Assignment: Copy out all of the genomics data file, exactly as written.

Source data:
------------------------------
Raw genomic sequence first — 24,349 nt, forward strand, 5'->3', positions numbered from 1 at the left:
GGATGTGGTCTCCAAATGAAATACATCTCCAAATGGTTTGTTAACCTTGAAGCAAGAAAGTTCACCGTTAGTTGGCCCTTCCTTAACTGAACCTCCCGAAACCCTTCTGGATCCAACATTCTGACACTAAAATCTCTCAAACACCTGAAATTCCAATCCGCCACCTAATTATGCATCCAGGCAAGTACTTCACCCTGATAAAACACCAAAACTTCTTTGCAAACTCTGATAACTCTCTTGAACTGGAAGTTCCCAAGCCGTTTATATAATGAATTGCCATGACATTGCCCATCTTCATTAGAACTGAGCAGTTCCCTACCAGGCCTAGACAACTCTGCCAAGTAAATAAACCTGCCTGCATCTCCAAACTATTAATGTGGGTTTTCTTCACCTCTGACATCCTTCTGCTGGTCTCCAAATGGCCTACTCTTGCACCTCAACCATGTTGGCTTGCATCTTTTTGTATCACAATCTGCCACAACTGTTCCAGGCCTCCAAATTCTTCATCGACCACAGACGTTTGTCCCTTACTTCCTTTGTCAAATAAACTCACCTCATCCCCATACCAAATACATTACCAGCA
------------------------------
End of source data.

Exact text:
Raw genomic sequence first — 24,349 nt, forward strand, 5'->3', positions numbered from 1 at the left:
GGATGTGGTCTCCAAATGAAATACATCTCCAAATGGTTTGTTAACCTTGAAGCAAGAAAGTTCACCGTTAGTTGGCCCTTCCTTAACTGAACCTCCCGAAACCCTTCTGGATCCAACATTCTGACACTAAAATCTCTCAAACACCTGAAATTCCAATCCGCCACCTAATTATGCATCCAGGCAAGTACTTCACCCTGATAAAACACCAAAACTTCTTTGCAAACTCTGATAACTCTCTTGAACTGGAAGTTCCCAAGCCGTTTATATAATGAATTGCCATGACATTGCCCATCTTCATTAGAACTGAGCAGTTCCCTACCAGGCCTAGACAACTCTGCCAAGTAAATAAACCTGCCTGCATCTCCAAACTATTAATGTGGGTTTTCTTCACCTCTGACATCCTTCTGCTGGTCTCCAAATGGCCTACTCTTGCACCTCAACCATGTTGGCTTGCATCTTTTTGTATCACAATCTGCCACAACTGTTCCAGGCCTCCAAATTCTTCATCGACCACAGACGTTTGTCCCTTACTTCCTTTGTCAAATAAACTCACCTCATCCCCATACCAAATACATTACCAGCA